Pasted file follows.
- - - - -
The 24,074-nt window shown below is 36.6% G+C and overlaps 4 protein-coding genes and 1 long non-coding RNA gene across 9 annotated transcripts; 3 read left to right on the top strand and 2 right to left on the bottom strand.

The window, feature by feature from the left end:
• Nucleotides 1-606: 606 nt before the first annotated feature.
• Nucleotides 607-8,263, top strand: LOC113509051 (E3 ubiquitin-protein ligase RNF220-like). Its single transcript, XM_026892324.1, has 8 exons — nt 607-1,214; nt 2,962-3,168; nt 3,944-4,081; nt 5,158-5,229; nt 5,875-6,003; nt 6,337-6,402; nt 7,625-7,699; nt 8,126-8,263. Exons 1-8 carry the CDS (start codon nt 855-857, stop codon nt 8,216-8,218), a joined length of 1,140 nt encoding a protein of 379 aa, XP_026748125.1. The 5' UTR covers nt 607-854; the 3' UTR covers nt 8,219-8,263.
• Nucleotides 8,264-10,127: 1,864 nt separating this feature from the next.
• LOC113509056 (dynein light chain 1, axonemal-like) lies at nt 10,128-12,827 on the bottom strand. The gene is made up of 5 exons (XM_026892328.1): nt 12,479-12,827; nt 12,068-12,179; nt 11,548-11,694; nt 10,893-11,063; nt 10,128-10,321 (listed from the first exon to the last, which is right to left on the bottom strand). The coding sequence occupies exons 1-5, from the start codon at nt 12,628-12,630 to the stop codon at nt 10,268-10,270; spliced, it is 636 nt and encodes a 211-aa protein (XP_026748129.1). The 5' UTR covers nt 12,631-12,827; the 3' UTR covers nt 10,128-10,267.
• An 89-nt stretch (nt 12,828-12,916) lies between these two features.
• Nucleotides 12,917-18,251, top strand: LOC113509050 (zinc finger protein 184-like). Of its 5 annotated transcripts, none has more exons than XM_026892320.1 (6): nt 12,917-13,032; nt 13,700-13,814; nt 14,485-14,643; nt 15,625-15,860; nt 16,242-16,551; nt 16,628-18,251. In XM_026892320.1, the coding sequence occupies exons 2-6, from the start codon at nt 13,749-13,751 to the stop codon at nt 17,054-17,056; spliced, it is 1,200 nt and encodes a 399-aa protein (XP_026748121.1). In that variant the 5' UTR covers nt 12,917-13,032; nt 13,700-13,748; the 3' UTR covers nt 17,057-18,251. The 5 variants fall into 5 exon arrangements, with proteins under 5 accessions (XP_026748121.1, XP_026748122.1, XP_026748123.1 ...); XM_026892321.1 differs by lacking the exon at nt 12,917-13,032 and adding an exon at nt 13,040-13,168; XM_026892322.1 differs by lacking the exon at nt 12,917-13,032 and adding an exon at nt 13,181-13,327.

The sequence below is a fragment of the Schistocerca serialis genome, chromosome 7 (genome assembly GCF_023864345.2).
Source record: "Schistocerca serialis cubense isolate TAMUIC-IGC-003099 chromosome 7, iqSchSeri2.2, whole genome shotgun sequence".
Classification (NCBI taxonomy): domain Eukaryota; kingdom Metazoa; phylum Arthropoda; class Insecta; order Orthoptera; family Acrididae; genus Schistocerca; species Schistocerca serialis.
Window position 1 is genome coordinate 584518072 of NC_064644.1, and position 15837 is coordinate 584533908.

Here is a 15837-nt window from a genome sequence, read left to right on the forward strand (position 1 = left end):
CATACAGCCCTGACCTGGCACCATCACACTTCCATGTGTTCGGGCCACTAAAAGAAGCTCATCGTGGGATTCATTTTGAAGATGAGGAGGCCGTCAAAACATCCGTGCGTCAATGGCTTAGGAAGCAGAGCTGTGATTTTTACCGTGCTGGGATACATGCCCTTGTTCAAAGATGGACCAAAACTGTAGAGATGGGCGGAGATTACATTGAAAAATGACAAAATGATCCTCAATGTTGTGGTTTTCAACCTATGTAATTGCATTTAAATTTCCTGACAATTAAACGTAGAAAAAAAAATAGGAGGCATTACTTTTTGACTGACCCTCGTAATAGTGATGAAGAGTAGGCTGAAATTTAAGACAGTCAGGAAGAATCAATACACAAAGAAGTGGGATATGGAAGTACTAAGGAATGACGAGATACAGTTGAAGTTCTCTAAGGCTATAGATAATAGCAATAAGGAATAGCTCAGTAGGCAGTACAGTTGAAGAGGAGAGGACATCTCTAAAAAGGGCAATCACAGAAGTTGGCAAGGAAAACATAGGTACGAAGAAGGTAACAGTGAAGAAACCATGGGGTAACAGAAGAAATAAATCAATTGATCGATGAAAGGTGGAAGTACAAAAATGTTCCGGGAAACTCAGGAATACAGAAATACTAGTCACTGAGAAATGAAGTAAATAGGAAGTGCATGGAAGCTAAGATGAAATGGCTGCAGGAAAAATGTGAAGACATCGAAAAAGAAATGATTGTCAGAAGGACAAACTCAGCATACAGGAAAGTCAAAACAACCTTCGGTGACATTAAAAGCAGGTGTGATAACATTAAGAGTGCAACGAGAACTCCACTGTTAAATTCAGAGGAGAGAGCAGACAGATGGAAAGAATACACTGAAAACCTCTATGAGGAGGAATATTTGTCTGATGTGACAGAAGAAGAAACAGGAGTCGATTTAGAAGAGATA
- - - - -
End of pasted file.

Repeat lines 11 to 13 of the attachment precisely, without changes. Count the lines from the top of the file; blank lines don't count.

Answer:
Classification (NCBI taxonomy): domain Eukaryota; kingdom Metazoa; phylum Arthropoda; class Insecta; order Orthoptera; family Acrididae; genus Schistocerca; species Schistocerca serialis.
Window position 1 is genome coordinate 584518072 of NC_064644.1, and position 15837 is coordinate 584533908.

Here is a 15837-nt window from a genome sequence, read left to right on the forward strand (position 1 = left end):